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“He sits at his table long as a fable planning a banquet of death too sharp are his claws too aglow are his eyes Putin of the great war cry dragging his carcass of history.”

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Home » Country in Focus, Features, Independence Issue

Country in Focus the Independence Issue: To Live and Dwell with Nostalgic Notions of South Africa

Submitted by on February 6, 2011 – 12:55 pmNo Comment

Cape Town with Table Mountain in the background.

“The Call” was the national anthem and the voice of the orange, white and blue the colours of the oppressive regime that was South Africa. The masses beaten into submission by the nightstick known as apartheid.

I was very young in the 1980s when I saw the photographs in the papers showing protesters in the streets of Cape Town being pushed back with water cannons, rubber bullets. The Afrikaner and his regime: their distorted dream of “Separate but equal”, indeed, for whom?

I was younger when my parents told me about the exile of Nelson Mandela on Robben Island, the great freedom fighter Steve Biko and how he was beaten to death by the security forces.

My family was involved in the struggle, my dad protesting against apartheid as a student at the University of Cape Town, my aunt a part of the Black Sash, a cousin who wrote for the Rand Daily Mail newspaper, another cousin put in prison because of his contacts within the ANC (African National Congress).

I was older when the independence for all South Africans was upon us, the Yes and No vote, Mandela’s walk to freedom. The glory days when South Africans were finally equal under Madiba’s, Mandela, watchful eye and strong words.

I was older when Mmbeki took the throne, and ushered in the age of ANC corruption, when the freedom fighters’ blood, sweat and toil was just a legacy that he held onto to become another incompetent African leader.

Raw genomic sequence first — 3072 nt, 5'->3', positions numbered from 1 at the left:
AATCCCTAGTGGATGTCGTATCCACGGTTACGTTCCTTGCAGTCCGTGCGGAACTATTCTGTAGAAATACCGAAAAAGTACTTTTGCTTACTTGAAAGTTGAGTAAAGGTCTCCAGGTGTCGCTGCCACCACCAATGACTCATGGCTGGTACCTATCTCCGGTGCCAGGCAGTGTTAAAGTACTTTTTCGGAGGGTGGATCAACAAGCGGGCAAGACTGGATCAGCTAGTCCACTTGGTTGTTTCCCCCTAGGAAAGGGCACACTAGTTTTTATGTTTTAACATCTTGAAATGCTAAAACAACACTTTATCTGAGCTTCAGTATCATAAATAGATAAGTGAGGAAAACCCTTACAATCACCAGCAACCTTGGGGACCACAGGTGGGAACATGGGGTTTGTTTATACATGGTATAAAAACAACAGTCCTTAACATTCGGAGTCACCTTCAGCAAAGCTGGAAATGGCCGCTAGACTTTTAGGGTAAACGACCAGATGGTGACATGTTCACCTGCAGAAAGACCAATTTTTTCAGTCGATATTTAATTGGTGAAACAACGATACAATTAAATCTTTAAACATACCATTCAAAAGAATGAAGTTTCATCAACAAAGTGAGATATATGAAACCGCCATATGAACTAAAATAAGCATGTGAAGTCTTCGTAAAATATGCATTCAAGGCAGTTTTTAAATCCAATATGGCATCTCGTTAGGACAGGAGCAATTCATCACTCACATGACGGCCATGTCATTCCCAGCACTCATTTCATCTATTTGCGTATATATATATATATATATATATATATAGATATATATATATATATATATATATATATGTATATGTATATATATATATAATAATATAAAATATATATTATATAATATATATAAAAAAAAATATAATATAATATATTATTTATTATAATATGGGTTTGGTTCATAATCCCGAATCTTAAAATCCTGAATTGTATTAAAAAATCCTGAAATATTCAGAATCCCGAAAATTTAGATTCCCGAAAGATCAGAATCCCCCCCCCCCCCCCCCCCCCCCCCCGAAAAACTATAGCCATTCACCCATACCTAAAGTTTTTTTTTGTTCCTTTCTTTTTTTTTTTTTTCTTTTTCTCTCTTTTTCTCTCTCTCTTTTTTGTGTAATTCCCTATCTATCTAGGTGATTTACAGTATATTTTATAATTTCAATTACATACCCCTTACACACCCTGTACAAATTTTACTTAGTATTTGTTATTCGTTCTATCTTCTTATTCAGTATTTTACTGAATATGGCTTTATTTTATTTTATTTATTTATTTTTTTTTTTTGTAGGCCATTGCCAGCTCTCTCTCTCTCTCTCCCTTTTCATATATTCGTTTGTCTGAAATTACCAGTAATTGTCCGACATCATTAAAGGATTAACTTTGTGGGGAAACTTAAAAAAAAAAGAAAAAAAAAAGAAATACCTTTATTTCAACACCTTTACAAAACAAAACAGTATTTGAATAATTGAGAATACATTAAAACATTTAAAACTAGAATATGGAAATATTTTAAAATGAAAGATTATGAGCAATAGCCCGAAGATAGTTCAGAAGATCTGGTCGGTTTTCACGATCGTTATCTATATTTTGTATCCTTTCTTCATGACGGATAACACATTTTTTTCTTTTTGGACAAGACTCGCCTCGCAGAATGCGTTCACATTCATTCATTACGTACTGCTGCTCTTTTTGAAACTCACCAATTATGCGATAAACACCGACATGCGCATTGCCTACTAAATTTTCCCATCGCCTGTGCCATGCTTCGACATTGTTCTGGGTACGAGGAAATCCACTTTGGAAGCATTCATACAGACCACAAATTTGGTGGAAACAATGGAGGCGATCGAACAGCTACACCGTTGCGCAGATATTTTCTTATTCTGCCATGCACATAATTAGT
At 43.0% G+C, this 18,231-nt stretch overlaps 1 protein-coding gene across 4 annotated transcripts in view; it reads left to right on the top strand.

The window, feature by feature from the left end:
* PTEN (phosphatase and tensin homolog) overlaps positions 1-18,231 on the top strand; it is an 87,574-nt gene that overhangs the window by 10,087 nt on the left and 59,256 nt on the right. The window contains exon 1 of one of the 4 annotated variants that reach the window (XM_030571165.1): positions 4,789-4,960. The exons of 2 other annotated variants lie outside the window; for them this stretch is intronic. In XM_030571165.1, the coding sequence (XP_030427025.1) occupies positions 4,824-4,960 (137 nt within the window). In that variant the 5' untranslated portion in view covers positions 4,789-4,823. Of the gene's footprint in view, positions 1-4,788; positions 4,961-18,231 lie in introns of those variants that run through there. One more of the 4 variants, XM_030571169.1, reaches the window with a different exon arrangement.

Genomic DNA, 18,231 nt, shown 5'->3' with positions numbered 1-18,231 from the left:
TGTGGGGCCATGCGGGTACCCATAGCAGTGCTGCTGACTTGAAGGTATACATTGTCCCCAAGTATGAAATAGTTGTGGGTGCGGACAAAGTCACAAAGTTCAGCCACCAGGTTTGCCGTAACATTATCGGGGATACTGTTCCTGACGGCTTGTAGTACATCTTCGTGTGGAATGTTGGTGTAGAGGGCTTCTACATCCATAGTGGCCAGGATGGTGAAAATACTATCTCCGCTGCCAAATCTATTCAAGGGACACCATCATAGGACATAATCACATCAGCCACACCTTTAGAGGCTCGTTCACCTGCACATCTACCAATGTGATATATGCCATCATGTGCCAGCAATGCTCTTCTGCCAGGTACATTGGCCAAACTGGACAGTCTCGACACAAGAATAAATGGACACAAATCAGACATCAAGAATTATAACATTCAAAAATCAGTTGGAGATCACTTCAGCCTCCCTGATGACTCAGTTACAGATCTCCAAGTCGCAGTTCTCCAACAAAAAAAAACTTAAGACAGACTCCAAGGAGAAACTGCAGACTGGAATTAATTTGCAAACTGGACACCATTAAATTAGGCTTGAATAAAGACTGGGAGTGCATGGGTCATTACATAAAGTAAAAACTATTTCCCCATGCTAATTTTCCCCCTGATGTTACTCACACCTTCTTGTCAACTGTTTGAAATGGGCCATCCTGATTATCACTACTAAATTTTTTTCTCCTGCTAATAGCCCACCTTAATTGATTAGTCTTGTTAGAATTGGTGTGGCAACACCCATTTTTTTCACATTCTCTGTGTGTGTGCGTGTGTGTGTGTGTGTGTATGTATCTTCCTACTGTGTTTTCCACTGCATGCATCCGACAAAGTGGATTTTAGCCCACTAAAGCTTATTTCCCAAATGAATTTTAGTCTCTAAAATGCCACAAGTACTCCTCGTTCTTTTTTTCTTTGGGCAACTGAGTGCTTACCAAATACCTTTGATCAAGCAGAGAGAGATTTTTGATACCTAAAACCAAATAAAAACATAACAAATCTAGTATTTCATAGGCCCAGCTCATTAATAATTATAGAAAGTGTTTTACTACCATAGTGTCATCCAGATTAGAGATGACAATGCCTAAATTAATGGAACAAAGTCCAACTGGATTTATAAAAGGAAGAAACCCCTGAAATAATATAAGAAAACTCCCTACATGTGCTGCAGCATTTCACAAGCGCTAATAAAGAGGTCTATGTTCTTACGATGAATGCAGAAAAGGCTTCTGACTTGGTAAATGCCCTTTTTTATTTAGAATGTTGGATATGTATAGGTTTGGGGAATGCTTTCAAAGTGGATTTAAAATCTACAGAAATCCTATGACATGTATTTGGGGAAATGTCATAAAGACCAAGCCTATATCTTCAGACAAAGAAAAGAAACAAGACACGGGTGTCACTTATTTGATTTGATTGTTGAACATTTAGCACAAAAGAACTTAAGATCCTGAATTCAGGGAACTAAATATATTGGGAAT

My views on systems became that there are none that work, punk rock lyrics, Anarchist writers, Kropotkin, Chomsky, Orwell. The hope lay in people not political systems and words were the most powerful weapons of mass destruction.

It was with a lump in my throat that I boarded the plane at Cape Town International airport and flew to London 11 years ago, swapping the sun and sea for concrete and rain. The struggle to adapt to my new home the fighting of the pull to go back, adjust, fit in. Forget, forget, replace all that you know but always keep the warm glow of Africa in your heart that one place that they can never get to. The love of the land, the people, the air.

Yet the journey created the man, the encounters, the strength, the experiences, the words. Other jewels have been discovered along the way and the peeling back of the grey curtain exposed the rich layers in the city of London: the culture, the history, the endlessness of every day with still so much left to do at the end of them. We are all a part of our environment I have two homes now: one where I live and the other where I dwell.

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